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Image Credit: Technion – Israel Institute of Technology

Strike a Position | New and Noteworthy in the world of Politics
by Bill Pickert

A Nobel laureate scientist could soon be the President of Israel.

Dr. Dan Shechtman, a 2011 Nobel Prize winner in Chemistry for his work on quasicrystals. He is currently the Philip Tobias Professor of Materials Science at Technion - Israel Institute of Technology, an Associate of the US Dept of Energy's Ames Laboratory, and Professor of Materials Science at Iowa State University. Schechtman announced his candidacy for the Presidency of Israel in January 2014.

Schechtman's 1982 discovery of a regular but non-repeating orderly arrangement of atoms in aluminum transition metal alloys was dismissed by many because it flew in the face of 70 years of modern crystallography research. He was the first to observe the phenomenon when he looked at a rapidly cooled blob of aluminum alloy under an electron microscope. He expected to see a chaos at the atomic level but the arrangement was marked by a regular, non-repeating pattern, like an Arabic mosaic. These medieval aperiodic mosaics have been used as models for scientists seeking to understand the atomic structure of quasicrystals. Although his discovery was disputed for decades, Dr. Schechtman's Nobel win was the culminating of the vindication of his discovery. According to the Royal Swedish Academy of Sciences,his work "fundamentally altered how chemists conceive of solid matter."

Because it spans disciplines, an interdisciplinary community has grown around expanding and applying Schechtman's discovery. The unusual patterning of the quasicrystals was relevant to new developments in mathematics (tilings and random tilings), physics (transport, magnetism, and electronic structure), materials science (new methods in electron microscopy, discovery of new phases, and new understanding of friction on hard metallic surfaces), and chemistry (new heterogeneous catalysts). Although its real world applications have been limited so far, understanding of these materials' unique properties has been used to create a new type of hardened steel used in razor blades and surgical instruments.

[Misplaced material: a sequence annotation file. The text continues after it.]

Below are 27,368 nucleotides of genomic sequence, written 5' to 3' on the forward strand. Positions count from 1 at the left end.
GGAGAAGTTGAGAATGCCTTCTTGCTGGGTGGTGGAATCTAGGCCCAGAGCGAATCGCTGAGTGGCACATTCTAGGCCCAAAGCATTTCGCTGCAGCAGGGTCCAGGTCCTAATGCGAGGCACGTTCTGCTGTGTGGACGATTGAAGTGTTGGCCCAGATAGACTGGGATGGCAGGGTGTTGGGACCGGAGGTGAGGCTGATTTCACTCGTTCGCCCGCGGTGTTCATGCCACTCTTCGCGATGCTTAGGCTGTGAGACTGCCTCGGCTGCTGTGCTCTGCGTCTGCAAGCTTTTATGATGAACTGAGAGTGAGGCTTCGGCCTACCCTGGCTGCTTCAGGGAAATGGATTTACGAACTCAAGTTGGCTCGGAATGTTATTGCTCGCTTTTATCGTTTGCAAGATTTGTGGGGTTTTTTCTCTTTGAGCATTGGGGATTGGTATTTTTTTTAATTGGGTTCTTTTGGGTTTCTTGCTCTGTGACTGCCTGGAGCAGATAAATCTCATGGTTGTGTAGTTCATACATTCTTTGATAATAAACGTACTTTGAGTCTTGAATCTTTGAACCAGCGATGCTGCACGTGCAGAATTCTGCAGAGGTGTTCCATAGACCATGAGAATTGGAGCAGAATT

As a scientist in Israel, Dr. Schechtman is in a hotbed of cutting-edge scientific research, as evidenced by the country's outsized success in winning Nobel Prizes. Work conducted at Dr. Schechtman's main institution, Technion, has been recognized with by the Swedish Academy 6 times in the last 10 years. Shechtman was tenth Israeli to be honored with the highest prize in science. Notable against the trend of recent Nobel Prizes in Chemistry that has named groups as winner, Schechtman was designated as the sole winner, underscoring the singular nature of his discovery.

Since winning the Nobel in 2011, Dr. Schechtman has been using his higher public profile to advocate for education reform and becoming President would raise his profile even higher.

Although the last 8 presidents have been career politicians, Schechtman’s candidacy for the presidency as a scientist is not without precedent in Israel. The country's first president, Chaim Weizmann, elected in 1949, was a scientist. He founded the Weizmann Institute and its research has contributed to the development of widely used technology and research methodologies. Another scientist, Dr. Ephraim Katzir was elected president in 1972 and he was in office for 4 years. Dr. Katzir emphasized science and education as instrumental to economic prosperity in Israel.

Elected by the 120-member Knesset, the President of Israel is a ceremonial figure whose position is apolitical by Israeli law. Any Israeli citizen who resides in the country is eligible to run. Despite its nonpartisan nature, Schechtman would have the power to appoint members of the Council on Higher Education, the National Academy of Science, the President of the Israel Academy of Sciences and Humanities, and the Wolf Foundation, whose stated mission is "to promote science and art for the benefit of mankind." His influence on the organizations would work toward realizing his vision for improving Israel's future.

As President, he plans to begin by making reforms to bolster education and technology. Since announcing his candidacy, he has met with the Speaker of the Israeli parliament, the Knesset, to discuss what public issues he would champion as president. Schechtman told the Speaker that he extols "creative, scientific, and entrepreneurial Israel in his lectures abroad and he would be a strong advocate for the advancement of science in Israel.

Schechtman said in his Nobel Lecture that scientists should "promote education, rational thinking, and tolerance," all admirable goals for the would-be president of Israel.